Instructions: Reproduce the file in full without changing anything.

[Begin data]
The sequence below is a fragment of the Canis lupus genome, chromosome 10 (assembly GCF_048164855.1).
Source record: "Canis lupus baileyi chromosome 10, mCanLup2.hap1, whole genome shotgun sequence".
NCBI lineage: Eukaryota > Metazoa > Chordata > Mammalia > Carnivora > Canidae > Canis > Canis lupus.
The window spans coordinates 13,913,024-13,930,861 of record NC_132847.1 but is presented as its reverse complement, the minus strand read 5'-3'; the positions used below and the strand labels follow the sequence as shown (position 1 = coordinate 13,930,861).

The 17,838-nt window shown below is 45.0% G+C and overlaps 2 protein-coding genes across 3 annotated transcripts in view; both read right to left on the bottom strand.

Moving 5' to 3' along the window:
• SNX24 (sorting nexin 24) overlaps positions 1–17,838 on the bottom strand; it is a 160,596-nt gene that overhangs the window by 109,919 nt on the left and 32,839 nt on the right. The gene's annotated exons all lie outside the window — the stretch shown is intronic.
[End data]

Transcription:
The sequence below is a fragment of the Canis lupus genome, chromosome 10 (assembly GCF_048164855.1).
Source record: "Canis lupus baileyi chromosome 10, mCanLup2.hap1, whole genome shotgun sequence".
NCBI lineage: Eukaryota > Metazoa > Chordata > Mammalia > Carnivora > Canidae > Canis > Canis lupus.
The window spans coordinates 13,913,024-13,930,861 of record NC_132847.1 but is presented as its reverse complement, the minus strand read 5'-3'; the positions used below and the strand labels follow the sequence as shown (position 1 = coordinate 13,930,861).

The 17,838-nt window shown below is 45.0% G+C and overlaps 2 protein-coding genes across 3 annotated transcripts in view; both read right to left on the bottom strand.

Moving 5' to 3' along the window:
• SNX24 (sorting nexin 24) overlaps positions 1–17,838 on the bottom strand; it is a 160,596-nt gene that overhangs the window by 109,919 nt on the left and 32,839 nt on the right. The gene's annotated exons all lie outside the window — the stretch shown is intronic.